World Rugby approves amendment to allow players to represent second country
"It will provide transformational opportunities to players with dual backgrounds."
World Rugby has approved and eligibility change that will transform the prospects of many nations over the coming years.
From January 1st 2002, a player can transfer once from one union to another as long as they have 'a close and credible link to that union via birth-right.'
After an extensive period of 'discussion and collaboration', the World Rugby Council has approved an amendment to the sport’s regulations governing national team representation that will now permit an international player to transfer.
So, from the start of 2022, in order to transfer from one union to another under the revised Regulation 8 (eligibility), a player will need to achieve the below criteria:
- The player must stand-down from international rugby for 36 months
- The player must either be born in the country to which they wish to transfer or have a parent or grandparent born in that country
- Under the revised Regulation 8 criteria, a player may only change union once and each case will be subject to approval by the World Rugby Regulations Committee to preserve integrity
After 1 January 2022, any player who meets the above criteria can apply immediately for a transfer.
Transfers are currently permitted so that Sevens players can represent a different nation [one that they have a right to play for] at the Olympics. The amendment now means they can do so in all Sevens and 15s competitions.
To pick a random example - this now means that a New Zealander that has represented Ireland could stand down from selection consideration for three years and then play for the All Blacks after a three-year period.
It is hoped that the amendment will benefit second and third tier rugby nations. For example, Wasps' Malakai Fekitoa is Tongan but played 24 times for New Zealand due to familial connections. He played 24 times for the All Blacks but has not played for them since 2017. Fekitoa has been allowed to play for Tonga Sevens but could, next January, apply to play Test rugby for Tonga.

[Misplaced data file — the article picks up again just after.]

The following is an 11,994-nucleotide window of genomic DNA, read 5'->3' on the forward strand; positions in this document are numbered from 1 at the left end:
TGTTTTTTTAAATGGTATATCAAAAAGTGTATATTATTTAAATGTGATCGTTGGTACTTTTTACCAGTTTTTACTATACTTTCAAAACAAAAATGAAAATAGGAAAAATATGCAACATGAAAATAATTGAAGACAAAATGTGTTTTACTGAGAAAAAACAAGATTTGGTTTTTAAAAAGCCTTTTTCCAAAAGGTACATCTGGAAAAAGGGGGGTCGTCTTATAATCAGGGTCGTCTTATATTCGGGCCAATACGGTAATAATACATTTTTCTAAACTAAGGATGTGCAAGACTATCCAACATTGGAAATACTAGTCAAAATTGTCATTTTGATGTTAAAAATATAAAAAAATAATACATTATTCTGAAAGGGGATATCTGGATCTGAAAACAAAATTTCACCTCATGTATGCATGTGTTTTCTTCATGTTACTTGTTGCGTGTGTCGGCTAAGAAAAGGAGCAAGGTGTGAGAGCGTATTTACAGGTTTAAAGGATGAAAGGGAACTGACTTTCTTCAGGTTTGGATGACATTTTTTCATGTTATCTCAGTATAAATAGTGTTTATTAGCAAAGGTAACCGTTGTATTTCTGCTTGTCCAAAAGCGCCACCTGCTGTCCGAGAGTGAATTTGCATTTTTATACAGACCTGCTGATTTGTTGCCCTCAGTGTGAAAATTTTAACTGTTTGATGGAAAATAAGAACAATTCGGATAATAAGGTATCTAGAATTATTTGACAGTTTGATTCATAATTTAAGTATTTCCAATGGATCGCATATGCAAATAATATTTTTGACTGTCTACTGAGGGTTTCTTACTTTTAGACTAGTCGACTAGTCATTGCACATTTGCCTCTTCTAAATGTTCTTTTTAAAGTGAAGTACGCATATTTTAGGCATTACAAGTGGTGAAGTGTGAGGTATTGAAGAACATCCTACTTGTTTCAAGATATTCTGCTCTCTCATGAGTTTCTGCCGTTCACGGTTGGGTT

World Rugby chairman addresses eligibility amendment
A past example of where this amendment could have proved beneficial is looking at Isa Nacewa. He made one Test appearance for Fiji at the 2003 World Cup and never played for them again, but was barred from playing for New Zealand.
World Rugby chairman Bill Beaumont said, "We have listened to our membership and players and sought to update the regulation recognising the modern professional rugby environment without compromising the integrity of the international game.
"Any player who wishes to transfer will need to have a close and credible link to their new union, namely birth right or parent or grandparent birth right while meeting strong criteria, including a 36-month stand down period.
"We believe that this is the fairest way to implement progressive change that puts players first while also having the potential to support a growing, increasingly competitive international men’s and women’s game."
International Rugby Players chief executive, Omar Hassanein commented, "Many players across the world will now benefit from the chance to represent the country of their or their ancestors' birth, serving as a real boost to the competitiveness of emerging nations, which in turn, will benefit the game as a whole.”
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